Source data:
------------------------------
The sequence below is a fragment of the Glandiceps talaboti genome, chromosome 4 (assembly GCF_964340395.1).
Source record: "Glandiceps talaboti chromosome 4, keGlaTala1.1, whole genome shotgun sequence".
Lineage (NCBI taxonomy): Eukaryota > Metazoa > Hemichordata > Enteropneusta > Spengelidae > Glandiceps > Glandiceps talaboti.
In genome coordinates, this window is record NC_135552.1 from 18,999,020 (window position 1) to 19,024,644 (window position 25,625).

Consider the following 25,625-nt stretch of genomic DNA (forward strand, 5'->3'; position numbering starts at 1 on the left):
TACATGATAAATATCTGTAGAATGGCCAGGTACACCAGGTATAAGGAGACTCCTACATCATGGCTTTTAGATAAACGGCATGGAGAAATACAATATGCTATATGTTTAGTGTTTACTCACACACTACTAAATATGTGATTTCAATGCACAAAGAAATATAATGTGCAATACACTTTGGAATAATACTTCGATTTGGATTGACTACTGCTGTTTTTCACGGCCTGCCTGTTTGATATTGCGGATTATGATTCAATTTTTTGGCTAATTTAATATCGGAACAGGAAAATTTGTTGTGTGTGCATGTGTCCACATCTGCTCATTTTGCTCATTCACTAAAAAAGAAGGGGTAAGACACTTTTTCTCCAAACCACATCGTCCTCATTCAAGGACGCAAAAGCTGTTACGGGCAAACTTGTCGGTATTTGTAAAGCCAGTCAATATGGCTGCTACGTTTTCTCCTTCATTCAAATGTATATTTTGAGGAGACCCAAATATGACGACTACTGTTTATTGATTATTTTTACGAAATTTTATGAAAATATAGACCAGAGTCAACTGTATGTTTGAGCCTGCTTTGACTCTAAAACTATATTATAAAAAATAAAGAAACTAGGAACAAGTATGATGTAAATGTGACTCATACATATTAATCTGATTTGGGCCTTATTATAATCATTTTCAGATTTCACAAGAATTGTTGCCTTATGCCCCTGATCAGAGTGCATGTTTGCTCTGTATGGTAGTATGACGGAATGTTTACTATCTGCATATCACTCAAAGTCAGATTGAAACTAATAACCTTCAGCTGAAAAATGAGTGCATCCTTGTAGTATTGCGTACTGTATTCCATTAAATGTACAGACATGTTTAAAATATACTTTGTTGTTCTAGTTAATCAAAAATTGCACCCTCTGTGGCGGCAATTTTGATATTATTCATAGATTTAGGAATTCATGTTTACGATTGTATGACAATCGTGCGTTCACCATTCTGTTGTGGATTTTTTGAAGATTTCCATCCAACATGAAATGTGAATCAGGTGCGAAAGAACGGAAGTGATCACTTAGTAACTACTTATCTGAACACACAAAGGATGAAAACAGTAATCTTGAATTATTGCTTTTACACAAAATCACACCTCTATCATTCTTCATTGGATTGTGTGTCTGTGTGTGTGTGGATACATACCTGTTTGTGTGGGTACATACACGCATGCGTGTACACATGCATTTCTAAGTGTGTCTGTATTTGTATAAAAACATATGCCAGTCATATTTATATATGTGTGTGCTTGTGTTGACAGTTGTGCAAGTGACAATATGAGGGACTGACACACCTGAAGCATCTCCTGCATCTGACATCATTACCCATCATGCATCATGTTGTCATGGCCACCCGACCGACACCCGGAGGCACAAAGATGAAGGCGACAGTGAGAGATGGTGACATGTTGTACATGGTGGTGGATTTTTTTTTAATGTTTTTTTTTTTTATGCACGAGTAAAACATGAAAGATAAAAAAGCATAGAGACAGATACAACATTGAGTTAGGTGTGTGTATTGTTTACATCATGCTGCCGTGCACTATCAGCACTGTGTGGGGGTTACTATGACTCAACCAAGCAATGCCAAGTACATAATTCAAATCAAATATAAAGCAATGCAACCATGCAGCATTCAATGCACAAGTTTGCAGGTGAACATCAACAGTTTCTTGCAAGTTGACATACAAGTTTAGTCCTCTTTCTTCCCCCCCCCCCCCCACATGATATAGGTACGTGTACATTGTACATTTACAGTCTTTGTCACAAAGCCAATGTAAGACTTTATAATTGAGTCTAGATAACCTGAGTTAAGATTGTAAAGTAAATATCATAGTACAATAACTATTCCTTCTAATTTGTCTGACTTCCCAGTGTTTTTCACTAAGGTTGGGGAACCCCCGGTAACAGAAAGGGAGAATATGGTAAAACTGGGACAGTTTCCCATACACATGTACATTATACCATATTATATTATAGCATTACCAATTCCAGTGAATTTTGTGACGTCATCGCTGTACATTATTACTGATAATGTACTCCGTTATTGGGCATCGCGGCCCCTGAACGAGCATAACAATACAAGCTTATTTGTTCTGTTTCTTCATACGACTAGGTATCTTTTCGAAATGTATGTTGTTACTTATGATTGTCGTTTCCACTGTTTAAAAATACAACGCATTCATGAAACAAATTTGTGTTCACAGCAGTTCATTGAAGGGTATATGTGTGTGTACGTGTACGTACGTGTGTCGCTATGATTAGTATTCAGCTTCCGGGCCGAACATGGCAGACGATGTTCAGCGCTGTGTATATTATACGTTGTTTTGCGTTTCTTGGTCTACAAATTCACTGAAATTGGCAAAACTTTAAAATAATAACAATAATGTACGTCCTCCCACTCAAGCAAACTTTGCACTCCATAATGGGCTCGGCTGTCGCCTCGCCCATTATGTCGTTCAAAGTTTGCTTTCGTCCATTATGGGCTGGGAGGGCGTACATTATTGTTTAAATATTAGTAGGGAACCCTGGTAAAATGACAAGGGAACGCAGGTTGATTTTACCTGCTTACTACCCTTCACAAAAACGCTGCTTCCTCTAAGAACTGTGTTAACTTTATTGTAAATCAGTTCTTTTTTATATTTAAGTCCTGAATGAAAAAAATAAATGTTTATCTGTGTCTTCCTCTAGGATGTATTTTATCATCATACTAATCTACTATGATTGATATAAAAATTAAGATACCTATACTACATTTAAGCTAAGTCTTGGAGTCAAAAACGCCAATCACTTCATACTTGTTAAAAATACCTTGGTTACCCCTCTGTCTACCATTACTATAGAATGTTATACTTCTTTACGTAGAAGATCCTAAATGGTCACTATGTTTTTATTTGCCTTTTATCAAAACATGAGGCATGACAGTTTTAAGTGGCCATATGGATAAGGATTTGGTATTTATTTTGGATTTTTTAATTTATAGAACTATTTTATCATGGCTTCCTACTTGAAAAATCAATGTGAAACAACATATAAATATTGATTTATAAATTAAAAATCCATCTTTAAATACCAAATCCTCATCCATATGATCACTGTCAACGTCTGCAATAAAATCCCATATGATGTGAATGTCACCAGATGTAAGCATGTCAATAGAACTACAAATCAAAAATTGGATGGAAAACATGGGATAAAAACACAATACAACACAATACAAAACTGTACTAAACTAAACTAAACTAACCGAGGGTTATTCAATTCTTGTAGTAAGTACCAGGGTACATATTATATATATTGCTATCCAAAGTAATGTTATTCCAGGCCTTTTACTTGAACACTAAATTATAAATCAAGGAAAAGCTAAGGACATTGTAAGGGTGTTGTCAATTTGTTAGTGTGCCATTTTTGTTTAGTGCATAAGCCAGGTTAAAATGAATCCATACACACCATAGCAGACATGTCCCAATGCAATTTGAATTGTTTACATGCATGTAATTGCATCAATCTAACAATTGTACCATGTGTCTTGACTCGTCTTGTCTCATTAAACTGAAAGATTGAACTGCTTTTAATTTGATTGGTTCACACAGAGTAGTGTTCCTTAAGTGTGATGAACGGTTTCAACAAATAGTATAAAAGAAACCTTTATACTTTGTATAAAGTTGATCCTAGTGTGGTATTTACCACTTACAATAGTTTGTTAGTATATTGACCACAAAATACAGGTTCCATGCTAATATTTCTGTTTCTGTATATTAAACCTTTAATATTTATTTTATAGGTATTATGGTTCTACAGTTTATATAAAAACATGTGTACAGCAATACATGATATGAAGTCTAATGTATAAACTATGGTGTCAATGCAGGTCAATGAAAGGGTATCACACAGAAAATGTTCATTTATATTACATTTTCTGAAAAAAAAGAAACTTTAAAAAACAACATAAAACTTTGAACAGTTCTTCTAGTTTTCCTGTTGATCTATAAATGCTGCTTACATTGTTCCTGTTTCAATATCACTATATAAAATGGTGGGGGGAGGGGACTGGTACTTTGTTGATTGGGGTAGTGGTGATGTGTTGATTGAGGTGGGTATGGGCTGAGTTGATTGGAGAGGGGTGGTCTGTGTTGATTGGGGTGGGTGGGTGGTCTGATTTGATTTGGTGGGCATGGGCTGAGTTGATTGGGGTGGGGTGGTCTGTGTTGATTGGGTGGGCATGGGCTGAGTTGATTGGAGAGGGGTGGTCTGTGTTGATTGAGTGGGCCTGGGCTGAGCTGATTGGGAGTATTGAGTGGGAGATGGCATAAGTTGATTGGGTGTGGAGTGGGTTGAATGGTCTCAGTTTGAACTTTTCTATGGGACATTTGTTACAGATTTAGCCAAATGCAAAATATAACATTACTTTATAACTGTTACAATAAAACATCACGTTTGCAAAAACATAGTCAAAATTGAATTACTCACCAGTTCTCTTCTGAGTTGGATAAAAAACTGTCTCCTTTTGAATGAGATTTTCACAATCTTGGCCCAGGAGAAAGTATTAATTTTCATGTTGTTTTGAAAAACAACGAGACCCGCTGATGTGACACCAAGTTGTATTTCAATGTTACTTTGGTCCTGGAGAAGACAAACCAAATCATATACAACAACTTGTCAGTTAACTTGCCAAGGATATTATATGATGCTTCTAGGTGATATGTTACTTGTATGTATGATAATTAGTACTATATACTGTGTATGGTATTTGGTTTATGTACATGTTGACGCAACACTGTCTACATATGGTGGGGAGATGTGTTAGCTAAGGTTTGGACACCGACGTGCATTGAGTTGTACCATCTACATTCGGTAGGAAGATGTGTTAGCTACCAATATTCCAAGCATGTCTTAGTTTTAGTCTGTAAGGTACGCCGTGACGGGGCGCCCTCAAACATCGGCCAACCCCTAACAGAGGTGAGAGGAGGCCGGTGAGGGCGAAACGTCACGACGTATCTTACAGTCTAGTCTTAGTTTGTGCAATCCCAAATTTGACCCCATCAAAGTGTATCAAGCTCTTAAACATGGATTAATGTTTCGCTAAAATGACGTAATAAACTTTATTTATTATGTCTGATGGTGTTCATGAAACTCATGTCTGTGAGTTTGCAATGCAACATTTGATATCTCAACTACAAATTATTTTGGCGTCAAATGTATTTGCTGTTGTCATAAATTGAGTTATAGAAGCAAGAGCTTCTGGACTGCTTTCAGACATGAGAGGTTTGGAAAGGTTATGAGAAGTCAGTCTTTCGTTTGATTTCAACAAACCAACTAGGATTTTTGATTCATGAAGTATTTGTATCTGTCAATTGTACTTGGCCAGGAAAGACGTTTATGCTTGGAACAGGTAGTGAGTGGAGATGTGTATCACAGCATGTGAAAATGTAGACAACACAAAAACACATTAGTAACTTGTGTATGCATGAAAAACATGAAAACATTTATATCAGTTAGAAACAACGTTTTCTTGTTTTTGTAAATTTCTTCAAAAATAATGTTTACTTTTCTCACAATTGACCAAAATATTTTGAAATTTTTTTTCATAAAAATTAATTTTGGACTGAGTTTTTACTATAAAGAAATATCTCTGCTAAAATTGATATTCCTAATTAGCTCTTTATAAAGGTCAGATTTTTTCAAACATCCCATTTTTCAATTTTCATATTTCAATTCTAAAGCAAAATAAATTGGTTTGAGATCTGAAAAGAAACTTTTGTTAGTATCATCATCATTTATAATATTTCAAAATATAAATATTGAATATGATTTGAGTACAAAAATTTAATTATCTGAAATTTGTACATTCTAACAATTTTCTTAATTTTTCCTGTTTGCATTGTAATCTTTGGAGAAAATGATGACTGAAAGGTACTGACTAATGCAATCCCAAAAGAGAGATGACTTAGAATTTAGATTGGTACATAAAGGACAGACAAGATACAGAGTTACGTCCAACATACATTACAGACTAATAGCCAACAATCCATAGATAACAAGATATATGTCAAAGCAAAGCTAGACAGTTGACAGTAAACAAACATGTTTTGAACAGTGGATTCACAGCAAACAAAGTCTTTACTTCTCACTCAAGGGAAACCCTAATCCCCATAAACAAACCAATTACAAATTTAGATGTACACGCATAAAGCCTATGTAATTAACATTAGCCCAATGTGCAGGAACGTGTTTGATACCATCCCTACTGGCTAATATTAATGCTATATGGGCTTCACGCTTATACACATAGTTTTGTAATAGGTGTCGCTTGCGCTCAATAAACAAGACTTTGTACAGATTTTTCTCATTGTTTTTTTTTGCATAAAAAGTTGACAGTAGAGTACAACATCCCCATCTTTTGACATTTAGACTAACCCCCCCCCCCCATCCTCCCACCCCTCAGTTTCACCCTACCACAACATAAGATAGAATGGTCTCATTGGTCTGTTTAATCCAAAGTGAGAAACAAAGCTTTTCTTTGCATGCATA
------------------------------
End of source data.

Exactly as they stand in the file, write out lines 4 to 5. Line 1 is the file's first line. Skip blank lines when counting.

In genome coordinates, this window is record NC_135552.1 from 18,999,020 (window position 1) to 19,024,644 (window position 25,625).

Consider the following 25,625-nt stretch of genomic DNA (forward strand, 5'->3'; position numbering starts at 1 on the left):